The following is an excerpt from an article written by Georgie Shockey, Principal of Ruck-Shockey Associates, Inc. Her firm specializes in operational consulting for non-commercial foodservice markets.
The food service industry contributes significantly to our nation's economy and way of life. In the last ten years, this industrial sector has experienced continued real sales growth outpacing that of our nation's own economy. In 2011, the total food sales were over $1.7 trillion. Due to the vast number of food service operations (the NRA estimates over 970,000 restaurants along with nontraditional and other food locations there are about 1.2 million locations) and the nature of preparing and serving food, this industry uses tremendous volumes of natural resources and produces significant quantities of waste which together can result in major environmental impacts. The reasons for change within this industry for change within this industry in order to minimize waste are simple: food service managers can save money with decreased disposal fees, reduce energy consumption, gain efficiencies and stay competitive within their industry.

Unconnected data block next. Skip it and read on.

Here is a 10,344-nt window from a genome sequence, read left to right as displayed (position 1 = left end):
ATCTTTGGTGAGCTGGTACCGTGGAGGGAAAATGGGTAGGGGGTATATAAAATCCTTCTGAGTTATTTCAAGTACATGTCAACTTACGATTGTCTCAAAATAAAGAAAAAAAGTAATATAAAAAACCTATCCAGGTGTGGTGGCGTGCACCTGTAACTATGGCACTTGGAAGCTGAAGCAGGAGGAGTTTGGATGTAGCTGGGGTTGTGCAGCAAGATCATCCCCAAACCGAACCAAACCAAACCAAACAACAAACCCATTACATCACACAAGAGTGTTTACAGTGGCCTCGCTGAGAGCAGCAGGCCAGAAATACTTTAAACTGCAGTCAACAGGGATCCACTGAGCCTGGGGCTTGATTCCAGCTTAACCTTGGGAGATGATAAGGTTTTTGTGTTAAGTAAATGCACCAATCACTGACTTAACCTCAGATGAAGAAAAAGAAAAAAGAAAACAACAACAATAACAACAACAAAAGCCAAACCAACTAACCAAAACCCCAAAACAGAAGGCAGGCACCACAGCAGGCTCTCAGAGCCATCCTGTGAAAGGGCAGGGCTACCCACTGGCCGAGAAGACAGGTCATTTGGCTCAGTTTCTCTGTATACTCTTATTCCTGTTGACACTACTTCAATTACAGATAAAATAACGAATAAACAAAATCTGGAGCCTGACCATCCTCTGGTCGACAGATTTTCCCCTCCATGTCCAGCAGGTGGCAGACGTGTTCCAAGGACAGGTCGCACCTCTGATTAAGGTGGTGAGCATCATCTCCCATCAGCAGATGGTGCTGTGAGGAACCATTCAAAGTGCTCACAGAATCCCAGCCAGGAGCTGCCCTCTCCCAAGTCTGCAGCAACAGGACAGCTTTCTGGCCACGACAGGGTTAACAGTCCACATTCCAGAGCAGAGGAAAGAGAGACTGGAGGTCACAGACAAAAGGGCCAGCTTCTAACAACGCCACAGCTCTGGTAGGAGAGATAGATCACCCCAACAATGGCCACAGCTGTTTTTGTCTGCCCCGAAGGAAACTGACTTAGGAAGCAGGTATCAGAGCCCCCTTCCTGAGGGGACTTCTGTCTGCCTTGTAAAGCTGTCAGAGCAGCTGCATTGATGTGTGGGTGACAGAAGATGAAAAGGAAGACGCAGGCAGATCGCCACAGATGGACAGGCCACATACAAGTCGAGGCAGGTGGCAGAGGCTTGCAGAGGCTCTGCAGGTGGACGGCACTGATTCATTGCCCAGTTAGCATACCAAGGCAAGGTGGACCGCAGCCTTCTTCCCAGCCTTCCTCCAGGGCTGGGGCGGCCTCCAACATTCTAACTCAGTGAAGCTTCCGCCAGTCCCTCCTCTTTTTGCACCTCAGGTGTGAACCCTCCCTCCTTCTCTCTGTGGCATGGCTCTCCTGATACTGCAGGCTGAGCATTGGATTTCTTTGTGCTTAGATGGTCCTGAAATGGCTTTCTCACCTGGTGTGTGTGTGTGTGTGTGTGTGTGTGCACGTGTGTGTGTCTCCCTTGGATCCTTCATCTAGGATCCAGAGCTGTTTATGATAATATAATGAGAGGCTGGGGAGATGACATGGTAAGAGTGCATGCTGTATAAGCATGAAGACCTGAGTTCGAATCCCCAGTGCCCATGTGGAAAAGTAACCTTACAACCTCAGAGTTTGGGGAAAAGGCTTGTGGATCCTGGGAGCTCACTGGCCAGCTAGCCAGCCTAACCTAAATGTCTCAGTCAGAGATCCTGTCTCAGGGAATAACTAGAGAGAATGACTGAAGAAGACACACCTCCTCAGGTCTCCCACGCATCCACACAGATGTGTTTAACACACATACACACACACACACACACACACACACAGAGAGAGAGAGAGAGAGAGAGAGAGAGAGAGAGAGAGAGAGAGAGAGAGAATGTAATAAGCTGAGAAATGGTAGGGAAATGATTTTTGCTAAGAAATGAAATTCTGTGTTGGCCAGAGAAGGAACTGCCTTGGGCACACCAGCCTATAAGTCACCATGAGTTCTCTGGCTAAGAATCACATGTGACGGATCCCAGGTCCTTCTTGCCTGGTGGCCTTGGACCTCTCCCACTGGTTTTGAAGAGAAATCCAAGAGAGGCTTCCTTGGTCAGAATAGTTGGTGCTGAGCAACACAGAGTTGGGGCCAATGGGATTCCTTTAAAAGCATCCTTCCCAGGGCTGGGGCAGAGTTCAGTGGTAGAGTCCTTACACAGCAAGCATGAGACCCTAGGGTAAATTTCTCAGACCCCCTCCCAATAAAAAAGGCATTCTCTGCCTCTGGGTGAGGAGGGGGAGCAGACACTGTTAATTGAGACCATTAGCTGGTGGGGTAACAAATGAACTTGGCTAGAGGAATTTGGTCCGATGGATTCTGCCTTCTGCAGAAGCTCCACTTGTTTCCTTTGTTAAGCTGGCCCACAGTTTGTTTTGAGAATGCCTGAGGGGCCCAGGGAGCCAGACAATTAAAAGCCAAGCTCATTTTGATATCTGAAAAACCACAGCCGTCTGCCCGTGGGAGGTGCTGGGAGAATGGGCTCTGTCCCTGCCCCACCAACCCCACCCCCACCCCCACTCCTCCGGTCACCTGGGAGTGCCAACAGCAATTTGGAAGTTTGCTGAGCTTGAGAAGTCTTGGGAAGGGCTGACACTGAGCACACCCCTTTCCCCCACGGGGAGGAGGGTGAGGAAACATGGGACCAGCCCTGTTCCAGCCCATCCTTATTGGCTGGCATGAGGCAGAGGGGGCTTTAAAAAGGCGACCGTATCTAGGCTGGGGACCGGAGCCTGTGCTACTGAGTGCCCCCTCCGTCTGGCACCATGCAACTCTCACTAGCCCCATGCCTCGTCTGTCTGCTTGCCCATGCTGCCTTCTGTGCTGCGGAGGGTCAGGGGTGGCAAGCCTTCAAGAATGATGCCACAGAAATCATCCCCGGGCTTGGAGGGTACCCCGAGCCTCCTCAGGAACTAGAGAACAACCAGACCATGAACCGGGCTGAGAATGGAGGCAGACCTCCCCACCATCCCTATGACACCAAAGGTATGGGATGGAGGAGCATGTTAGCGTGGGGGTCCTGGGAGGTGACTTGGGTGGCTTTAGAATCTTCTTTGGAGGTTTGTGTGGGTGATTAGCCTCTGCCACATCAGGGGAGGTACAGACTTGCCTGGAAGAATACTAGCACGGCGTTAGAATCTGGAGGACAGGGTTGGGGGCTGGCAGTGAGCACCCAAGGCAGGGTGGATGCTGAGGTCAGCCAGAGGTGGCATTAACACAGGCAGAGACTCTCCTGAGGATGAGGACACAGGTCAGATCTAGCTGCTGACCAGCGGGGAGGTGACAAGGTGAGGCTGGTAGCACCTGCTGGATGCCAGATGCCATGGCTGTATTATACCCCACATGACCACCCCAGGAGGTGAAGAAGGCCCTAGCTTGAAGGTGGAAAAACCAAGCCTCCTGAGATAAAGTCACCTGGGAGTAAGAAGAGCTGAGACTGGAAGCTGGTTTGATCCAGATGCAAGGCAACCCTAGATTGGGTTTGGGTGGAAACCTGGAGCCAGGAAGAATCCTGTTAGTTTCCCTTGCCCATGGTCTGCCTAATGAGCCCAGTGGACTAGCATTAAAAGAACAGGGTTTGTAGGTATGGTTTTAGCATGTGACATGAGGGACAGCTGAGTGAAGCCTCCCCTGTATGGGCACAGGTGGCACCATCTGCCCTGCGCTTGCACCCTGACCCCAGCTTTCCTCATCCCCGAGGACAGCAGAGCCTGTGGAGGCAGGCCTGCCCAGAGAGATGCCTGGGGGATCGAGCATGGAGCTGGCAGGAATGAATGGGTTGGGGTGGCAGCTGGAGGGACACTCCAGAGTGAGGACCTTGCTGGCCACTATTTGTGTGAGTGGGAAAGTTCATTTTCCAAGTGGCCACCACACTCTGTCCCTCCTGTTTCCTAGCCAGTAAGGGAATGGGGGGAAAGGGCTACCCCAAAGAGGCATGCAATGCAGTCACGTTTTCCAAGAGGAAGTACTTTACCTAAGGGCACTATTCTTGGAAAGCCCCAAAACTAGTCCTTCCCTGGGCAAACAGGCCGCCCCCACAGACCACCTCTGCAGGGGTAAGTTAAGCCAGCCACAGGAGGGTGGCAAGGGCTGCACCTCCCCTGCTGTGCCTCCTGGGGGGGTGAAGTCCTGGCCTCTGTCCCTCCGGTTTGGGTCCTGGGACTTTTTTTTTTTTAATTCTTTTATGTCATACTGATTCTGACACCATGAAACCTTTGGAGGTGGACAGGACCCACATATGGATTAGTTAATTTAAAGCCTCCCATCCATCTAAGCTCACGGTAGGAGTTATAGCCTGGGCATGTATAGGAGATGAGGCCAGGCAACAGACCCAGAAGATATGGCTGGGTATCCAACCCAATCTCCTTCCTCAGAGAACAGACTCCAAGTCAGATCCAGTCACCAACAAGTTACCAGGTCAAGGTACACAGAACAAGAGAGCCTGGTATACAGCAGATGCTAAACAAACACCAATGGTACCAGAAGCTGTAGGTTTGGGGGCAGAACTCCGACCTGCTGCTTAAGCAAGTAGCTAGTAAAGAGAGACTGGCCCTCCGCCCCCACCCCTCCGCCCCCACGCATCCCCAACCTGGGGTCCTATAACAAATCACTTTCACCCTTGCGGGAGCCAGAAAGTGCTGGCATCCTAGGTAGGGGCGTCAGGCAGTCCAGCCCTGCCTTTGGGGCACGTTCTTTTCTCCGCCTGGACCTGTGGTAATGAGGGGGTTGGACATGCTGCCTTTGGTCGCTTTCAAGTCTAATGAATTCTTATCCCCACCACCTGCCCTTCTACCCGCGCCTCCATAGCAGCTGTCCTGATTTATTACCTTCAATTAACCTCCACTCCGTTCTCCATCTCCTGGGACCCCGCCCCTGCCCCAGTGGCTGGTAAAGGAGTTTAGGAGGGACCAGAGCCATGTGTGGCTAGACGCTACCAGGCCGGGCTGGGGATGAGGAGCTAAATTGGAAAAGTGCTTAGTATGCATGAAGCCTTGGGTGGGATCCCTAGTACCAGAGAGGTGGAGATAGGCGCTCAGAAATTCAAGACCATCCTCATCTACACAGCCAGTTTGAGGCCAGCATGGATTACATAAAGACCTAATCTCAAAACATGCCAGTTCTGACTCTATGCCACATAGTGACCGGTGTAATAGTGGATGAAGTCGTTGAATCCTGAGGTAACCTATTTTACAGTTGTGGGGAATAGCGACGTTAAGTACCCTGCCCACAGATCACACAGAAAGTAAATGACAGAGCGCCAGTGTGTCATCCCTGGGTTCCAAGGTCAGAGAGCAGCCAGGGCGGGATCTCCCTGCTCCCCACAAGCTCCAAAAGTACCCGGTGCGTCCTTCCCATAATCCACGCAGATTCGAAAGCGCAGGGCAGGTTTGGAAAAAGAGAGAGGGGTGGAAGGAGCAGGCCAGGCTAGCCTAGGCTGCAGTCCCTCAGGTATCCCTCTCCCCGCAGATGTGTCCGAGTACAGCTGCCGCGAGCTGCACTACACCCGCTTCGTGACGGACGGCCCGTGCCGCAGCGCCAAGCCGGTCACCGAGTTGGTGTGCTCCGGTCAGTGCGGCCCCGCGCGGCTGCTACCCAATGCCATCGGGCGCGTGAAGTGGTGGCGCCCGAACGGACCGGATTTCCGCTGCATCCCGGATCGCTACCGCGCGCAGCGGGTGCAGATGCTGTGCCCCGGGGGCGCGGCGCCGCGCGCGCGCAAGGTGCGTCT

Changing or improving operations can have lasting effects on those food service establishments that are proactive in reducing waste and increasing efficiency. To remain competitive, businesses should consider going beyond traditional means of management and explore the opportunities to save money and help the environment with waste prevention. Many of the opportunities detailed may already be in place; however, every operation still has room for improvement.